We often hear how “post-Christian” Australia is, and the evidence for that thesis is pretty good. But there are also some surprising signs of enduring Christian belief in this country, and some residual respect for the faith, as well.
It is almost as though Australians have two Christianities in their heads.
The story of Australian unbelief is old and well known, going back to the British foundations of the country. Approval for the first church building took quite a few years; the nascent government had other priorities. And when it was eventually constructed, it was soon burnt down in suspicious circumstances.
Some see this as a “parable” of Australian dislike of religion. Yet, primary documents from the same period suggest that many folk, including convicts, admired and loved the colony’s Chaplain, Richard Johnson, described by one convict writing home as the “physician both of soul and body.” We also know that people were becoming Christians in those early days.
Some Aussies were cynical, and others were very open.
It’s the same today. We all know about the worrying decline in church attendance during the past 50 years. But that decline has slowed in the last decade, and may soon plateau, if not reverse! It is still the case that about 15 per cent of Australians attend church regularly (that means monthly nowadays), making church attendance about as popular as participation in team sports. On any given Sunday about 1.6 million of us go to church, making public worship more popular than pretty much all of our nation’s best-rating TV shows, and almost three times as popular as ABC Television’s Q&A the following night.
Perception of the church is sadly at an all-time low. A worldwide Ipsos Poll in July 2017 found that 63 per cent of Australians reckon “religion does more harm than good”. Only two other countries out of the 20 surveyed had a lower view of religion (Belgium and Germany).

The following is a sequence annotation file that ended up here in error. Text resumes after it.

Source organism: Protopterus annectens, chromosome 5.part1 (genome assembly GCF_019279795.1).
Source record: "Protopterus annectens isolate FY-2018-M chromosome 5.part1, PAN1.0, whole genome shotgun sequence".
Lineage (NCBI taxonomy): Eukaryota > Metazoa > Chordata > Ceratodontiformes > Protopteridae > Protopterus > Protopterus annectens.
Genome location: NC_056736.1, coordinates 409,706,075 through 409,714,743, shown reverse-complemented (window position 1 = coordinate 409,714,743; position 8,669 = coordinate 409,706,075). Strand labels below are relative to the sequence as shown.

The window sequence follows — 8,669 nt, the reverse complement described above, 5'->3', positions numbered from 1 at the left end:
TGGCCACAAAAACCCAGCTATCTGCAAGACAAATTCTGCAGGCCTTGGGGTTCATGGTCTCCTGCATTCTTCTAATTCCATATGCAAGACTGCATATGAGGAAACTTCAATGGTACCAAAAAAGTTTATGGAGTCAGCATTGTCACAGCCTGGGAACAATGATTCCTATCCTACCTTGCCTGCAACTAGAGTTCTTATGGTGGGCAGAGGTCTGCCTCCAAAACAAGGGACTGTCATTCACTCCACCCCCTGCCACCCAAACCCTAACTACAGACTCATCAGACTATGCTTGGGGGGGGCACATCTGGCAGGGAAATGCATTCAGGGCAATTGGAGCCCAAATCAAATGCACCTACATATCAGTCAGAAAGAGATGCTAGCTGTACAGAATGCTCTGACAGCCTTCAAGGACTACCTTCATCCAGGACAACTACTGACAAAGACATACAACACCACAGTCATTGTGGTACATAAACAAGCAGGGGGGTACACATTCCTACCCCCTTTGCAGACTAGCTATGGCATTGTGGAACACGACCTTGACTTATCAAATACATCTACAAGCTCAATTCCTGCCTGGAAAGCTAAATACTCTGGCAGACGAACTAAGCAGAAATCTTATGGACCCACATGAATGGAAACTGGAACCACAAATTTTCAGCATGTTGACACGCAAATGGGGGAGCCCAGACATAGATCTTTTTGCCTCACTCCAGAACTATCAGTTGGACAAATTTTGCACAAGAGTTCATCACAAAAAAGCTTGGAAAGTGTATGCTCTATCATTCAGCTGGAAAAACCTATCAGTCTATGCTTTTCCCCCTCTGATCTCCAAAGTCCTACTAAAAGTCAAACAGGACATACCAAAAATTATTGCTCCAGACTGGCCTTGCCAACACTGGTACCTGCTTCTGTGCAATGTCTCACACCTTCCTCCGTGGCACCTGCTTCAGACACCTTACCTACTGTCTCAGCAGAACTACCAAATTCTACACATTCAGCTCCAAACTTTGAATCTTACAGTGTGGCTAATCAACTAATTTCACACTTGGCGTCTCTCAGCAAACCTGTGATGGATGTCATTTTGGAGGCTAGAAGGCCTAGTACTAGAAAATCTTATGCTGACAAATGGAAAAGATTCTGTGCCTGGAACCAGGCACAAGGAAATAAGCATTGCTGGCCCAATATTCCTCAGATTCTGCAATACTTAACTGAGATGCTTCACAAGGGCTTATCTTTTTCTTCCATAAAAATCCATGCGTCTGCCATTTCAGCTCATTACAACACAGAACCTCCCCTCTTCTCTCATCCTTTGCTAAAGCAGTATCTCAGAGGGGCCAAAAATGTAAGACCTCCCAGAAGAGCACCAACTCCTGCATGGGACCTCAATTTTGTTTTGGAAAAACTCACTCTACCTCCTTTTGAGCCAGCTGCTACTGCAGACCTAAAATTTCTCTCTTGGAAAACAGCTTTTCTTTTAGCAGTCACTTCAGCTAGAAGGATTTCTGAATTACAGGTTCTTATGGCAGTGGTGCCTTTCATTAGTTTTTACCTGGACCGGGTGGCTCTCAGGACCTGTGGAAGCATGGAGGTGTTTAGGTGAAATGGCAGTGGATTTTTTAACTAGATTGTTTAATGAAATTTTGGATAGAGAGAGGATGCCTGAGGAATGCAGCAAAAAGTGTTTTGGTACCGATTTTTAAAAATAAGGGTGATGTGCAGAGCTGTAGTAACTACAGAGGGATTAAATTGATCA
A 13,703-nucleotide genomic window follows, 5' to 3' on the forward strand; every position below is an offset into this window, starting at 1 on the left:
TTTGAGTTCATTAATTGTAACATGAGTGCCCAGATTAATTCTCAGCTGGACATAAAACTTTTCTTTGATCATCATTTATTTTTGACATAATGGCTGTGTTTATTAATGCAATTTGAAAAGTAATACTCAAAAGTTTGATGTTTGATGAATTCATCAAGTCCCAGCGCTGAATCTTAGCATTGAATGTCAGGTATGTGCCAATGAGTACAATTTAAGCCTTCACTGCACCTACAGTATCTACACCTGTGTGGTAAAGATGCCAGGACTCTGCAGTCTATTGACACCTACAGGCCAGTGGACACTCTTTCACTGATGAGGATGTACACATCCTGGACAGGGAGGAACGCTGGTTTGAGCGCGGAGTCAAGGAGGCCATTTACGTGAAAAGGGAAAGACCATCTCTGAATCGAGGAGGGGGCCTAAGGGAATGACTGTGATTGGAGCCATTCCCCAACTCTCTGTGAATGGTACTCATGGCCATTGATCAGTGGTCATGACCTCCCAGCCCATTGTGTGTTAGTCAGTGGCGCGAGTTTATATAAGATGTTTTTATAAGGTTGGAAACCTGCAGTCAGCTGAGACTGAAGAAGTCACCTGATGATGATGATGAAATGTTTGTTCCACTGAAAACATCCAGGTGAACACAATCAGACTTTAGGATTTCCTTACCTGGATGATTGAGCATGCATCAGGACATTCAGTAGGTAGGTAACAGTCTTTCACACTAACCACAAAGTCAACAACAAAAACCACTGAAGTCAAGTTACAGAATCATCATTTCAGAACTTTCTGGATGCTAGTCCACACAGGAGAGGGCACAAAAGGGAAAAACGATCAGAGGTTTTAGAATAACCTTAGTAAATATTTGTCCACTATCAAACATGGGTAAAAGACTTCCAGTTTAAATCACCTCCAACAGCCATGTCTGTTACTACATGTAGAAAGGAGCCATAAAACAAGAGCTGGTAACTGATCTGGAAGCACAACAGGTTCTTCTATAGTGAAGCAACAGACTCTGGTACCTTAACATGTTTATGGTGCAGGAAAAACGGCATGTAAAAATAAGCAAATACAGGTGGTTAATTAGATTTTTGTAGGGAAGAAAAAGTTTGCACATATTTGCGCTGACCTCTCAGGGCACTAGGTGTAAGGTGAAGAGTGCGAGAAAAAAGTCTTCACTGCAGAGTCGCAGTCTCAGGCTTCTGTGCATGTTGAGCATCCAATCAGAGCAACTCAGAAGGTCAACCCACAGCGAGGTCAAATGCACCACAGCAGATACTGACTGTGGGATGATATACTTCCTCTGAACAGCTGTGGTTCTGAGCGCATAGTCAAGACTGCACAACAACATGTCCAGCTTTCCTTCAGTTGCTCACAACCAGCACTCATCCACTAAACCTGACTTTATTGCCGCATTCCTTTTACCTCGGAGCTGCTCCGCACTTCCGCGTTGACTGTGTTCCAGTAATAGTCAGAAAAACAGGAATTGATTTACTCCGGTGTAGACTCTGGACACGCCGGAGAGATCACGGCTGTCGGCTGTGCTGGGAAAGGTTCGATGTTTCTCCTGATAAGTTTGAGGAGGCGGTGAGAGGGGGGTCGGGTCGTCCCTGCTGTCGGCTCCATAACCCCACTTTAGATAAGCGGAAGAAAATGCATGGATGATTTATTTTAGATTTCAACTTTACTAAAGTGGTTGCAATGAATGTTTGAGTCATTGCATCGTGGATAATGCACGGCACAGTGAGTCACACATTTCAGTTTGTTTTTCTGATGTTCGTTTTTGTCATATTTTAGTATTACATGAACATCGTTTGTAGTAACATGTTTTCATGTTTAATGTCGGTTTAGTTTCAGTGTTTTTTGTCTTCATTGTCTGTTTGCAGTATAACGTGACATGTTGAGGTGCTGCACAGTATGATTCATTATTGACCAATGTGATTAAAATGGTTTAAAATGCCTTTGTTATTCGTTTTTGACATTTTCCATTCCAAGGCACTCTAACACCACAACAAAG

At the same time, “social capital” expert and atheist Dr Andrew Leigh reports evidence that Australians with more churchgoing friends are also more likely to say that they could expect financial help from their friends if needed. It seems Australians reckon they can count on Christians for help.
This weird mix of evidence was on display in some remarkable findings published by McCrindle Research a few years ago. It discovered that among the “Top 10 perceptions” Australians have of Christians are things like “hypocritical”, “opinionated’ and “judgemental”, but also – and these scored more highly – “caring”, “kind”, and “faithful”. This probably does not mean that some Australians have wholly negative perceptions of Christians, and others have wholly positive perceptions. These are almost certainly the same people thinking two things at once – that Christians are sometimes horrible and sometimes saints. Fair enough!
It seems that Australians have two Christianities in their heads. And their interactions with Christians can easily activate one or other of these perceptions of the faith. It only takes a hint of mean-spiritedness on our part to activate in the Australian mind the awful caricature of the “bully institution” that wants to “impose its views” on everyone.
Equally, it only takes a small act of kindness from a church, or perhaps a gracious word about our Lord, to activate in our neighbours’ minds the wonderful ideal of the Christian who “goes the extra mile” for anyone. And, of course, only this second Christianity truly points to the one who went to the cross for his beloved.
John Dickson is the author of more than a dozen books, and continues to have a wide speaking ministry as a public advocate for the Christian faith. He will begin his new “public Christianity” role at Ridley College in Melbourne, in July.